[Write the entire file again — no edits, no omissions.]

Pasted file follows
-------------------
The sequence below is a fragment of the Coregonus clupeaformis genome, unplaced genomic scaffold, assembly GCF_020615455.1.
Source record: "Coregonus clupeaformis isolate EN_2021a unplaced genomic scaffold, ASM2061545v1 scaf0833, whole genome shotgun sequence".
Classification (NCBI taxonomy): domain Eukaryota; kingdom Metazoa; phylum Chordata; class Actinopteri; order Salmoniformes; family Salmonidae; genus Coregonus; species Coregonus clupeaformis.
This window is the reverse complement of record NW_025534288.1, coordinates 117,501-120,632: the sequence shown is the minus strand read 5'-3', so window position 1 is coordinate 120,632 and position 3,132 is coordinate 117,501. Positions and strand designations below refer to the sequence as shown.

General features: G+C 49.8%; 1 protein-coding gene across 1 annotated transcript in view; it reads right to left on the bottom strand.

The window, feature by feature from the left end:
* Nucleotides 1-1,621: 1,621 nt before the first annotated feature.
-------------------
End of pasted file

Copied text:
The sequence below is a fragment of the Coregonus clupeaformis genome, unplaced genomic scaffold, assembly GCF_020615455.1.
Source record: "Coregonus clupeaformis isolate EN_2021a unplaced genomic scaffold, ASM2061545v1 scaf0833, whole genome shotgun sequence".
Classification (NCBI taxonomy): domain Eukaryota; kingdom Metazoa; phylum Chordata; class Actinopteri; order Salmoniformes; family Salmonidae; genus Coregonus; species Coregonus clupeaformis.
This window is the reverse complement of record NW_025534288.1, coordinates 117,501-120,632: the sequence shown is the minus strand read 5'-3', so window position 1 is coordinate 120,632 and position 3,132 is coordinate 117,501. Positions and strand designations below refer to the sequence as shown.

General features: G+C 49.8%; 1 protein-coding gene across 1 annotated transcript in view; it reads right to left on the bottom strand.

The window, feature by feature from the left end:
* Nucleotides 1-1,621: 1,621 nt before the first annotated feature.